Drone attacks in Saudi Arabia and Iraq have raised concerns among Indian security agencies, and the government is tightening the regulatory grip on the infant sector. The newly-launched Digital Sky Platform, a registration portal for manufacturers and operators on the lines of the one operated by the US Federal Aviation Administration (FAA), is likely to introduce more stringent requirements. The fears are not misplaced, since drones constitute a new means of surveillance and a novel attack vector, and must coexist with civil aviation safety requirements, besides military and public security imperatives. However, the government must take care not to stall the new industry on take-off by excessive or arbitrary regulation, which is often encouraged by diffuse anxieties.
Drones constitute a broad-spectrum enabling technology which could open up or broaden several sectors. While e-commerce platforms and fast food companies would like to use drones to service urban addresses like high-rise apartments more cost-effectively, development and environment agencies would use them to supply medicines in remote mountain areas, or to deliver seeds to reforest such regions. Drones bear comparison with communications and the internet, enabling technologies which have powered unprecedented growth across sectors as distinct as tourism and disaster management. However, communications remained government-controlled until the mid-Nineties because of security considerations, and spectrum was held exclusively by the government and the military. Recently, the opening up of retail and e-commerce has been needlessly slow and granular because of concerns about the economic security of traditional retail. It turned out that the fears were exaggerated. Retail as a whole benefited from the enlargement of the marketplace, and traditional sellers and distribution networks integrated quickly with e-commerce. Genetically modified Bt brinjal demonstrated a different phenomenon: Politicisation of the question of safety, conflated with concerns about intellectual property rights, caused regulation to be applied arbitrarily.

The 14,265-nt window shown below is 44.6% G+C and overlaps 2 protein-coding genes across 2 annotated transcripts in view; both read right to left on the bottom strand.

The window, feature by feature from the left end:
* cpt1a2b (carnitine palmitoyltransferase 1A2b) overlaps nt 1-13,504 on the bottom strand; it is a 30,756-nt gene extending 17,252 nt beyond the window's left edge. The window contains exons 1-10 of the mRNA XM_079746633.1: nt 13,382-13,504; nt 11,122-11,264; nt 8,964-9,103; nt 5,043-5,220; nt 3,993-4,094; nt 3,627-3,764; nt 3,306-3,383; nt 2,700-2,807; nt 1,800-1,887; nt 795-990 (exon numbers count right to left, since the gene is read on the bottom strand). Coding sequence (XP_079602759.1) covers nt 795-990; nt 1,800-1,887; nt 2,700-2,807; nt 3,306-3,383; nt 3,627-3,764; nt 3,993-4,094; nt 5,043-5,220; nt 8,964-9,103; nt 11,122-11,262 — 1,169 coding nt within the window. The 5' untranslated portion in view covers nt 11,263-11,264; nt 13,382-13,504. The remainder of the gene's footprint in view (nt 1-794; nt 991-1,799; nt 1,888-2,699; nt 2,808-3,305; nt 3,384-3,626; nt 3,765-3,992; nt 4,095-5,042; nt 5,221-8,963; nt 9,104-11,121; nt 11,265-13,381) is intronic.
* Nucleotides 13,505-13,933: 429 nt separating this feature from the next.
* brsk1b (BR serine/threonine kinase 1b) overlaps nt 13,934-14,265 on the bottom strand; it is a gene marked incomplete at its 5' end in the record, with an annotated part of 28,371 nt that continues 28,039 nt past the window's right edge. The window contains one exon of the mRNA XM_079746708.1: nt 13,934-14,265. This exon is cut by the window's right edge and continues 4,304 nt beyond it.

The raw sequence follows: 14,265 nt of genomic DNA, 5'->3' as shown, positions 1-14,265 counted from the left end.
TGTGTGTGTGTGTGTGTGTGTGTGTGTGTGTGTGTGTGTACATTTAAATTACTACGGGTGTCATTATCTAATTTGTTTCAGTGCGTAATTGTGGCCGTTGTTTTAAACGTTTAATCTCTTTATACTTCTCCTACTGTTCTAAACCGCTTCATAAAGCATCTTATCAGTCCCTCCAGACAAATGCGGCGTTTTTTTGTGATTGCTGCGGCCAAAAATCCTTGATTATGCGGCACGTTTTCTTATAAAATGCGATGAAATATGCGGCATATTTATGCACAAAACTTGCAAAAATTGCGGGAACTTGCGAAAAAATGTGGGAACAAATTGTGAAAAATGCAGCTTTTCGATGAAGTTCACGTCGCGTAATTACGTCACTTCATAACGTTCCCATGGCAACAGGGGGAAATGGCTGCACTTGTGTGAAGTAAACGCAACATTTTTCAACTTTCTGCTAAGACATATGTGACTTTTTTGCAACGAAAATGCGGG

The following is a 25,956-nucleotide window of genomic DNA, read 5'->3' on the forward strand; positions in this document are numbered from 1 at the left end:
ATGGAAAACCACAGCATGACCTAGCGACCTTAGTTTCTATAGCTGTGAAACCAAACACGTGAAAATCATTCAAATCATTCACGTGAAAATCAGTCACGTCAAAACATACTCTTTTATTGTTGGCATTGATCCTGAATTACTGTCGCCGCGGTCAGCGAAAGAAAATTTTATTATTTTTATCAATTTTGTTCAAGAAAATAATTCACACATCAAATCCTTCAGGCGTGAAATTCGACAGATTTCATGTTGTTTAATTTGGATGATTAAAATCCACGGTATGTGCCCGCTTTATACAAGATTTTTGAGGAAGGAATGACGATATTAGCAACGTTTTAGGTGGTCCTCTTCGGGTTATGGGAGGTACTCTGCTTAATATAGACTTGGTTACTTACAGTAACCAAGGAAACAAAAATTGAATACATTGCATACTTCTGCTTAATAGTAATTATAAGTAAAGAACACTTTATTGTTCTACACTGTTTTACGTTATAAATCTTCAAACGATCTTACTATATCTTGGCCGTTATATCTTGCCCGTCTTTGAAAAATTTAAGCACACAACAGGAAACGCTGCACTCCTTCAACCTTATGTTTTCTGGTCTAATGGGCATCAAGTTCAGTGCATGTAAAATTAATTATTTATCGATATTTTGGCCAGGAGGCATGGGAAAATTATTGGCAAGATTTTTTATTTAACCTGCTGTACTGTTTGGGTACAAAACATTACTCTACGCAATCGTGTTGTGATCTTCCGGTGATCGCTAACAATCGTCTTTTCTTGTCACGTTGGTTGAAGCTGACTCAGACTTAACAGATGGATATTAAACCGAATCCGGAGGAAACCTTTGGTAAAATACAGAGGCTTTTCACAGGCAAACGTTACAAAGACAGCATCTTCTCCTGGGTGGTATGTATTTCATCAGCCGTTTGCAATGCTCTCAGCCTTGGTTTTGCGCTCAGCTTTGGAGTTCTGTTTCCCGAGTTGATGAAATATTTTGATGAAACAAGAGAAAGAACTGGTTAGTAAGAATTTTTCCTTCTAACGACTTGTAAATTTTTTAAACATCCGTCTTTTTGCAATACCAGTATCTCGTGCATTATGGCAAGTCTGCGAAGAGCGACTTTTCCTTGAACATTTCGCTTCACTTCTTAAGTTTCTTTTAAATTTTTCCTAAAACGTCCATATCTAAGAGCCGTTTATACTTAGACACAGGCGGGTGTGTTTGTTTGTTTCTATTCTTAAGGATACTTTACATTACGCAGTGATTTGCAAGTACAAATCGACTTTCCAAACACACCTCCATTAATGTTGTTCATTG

The apparent trigger for India’s concern about drone policy is the killing of Iranian commander Qassem Soleimani. But in our region, historically, a fully loaded garland or a case of exploding mangoes has always been preferred over high technology. Other considerations of public security do demand consideration, though. The proposed restrictions are roughly on the lines of recent drone regulation under the FAA in the US. But the government should assess threat perceptions logically, and not expand on the theme of security without good cause. Reckless caution must not trammel a technology which has the potential to open up multiple markets.
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